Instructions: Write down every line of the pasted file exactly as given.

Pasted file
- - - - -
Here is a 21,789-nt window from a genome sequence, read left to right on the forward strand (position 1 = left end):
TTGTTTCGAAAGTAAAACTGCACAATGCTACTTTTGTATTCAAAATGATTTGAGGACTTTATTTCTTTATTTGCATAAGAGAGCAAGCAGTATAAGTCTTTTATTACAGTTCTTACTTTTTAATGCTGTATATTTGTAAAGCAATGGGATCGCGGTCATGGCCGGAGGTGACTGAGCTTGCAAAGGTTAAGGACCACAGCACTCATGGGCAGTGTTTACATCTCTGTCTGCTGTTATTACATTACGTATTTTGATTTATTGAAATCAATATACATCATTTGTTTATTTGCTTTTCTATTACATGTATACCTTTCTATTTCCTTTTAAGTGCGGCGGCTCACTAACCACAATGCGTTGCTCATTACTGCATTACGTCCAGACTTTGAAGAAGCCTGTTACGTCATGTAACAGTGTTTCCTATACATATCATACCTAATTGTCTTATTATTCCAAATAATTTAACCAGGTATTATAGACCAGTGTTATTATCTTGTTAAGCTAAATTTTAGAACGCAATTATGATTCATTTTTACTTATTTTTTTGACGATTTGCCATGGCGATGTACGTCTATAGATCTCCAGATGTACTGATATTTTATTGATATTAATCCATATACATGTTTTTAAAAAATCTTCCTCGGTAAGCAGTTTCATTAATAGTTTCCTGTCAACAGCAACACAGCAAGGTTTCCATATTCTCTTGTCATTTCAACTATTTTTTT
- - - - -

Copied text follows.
Here is a 21,789-nt window from a genome sequence, read left to right on the forward strand (position 1 = left end):
TTGTTTCGAAAGTAAAACTGCACAATGCTACTTTTGTATTCAAAATGATTTGAGGACTTTATTTCTTTATTTGCATAAGAGAGCAAGCAGTATAAGTCTTTTATTACAGTTCTTACTTTTTAATGCTGTATATTTGTAAAGCAATGGGATCGCGGTCATGGCCGGAGGTGACTGAGCTTGCAAAGGTTAAGGACCACAGCACTCATGGGCAGTGTTTACATCTCTGTCTGCTGTTATTACATTACGTATTTTGATTTATTGAAATCAATATACATCATTTGTTTATTTGCTTTTCTATTACATGTATACCTTTCTATTTCCTTTTAAGTGCGGCGGCTCACTAACCACAATGCGTTGCTCATTACTGCATTACGTCCAGACTTTGAAGAAGCCTGTTACGTCATGTAACAGTGTTTCCTATACATATCATACCTAATTGTCTTATTATTCCAAATAATTTAACCAGGTATTATAGACCAGTGTTATTATCTTGTTAAGCTAAATTTTAGAACGCAATTATGATTCATTTTTACTTATTTTTTTGACGATTTGCCATGGCGATGTACGTCTATAGATCTCCAGATGTACTGATATTTTATTGATATTAATCCATATACATGTTTTTAAAAAATCTTCCTCGGTAAGCAGTTTCATTAATAGTTTCCTGTCAACAGCAACACAGCAAGGTTTCCATATTCTCTTGTCATTTCAACTATTTTTTT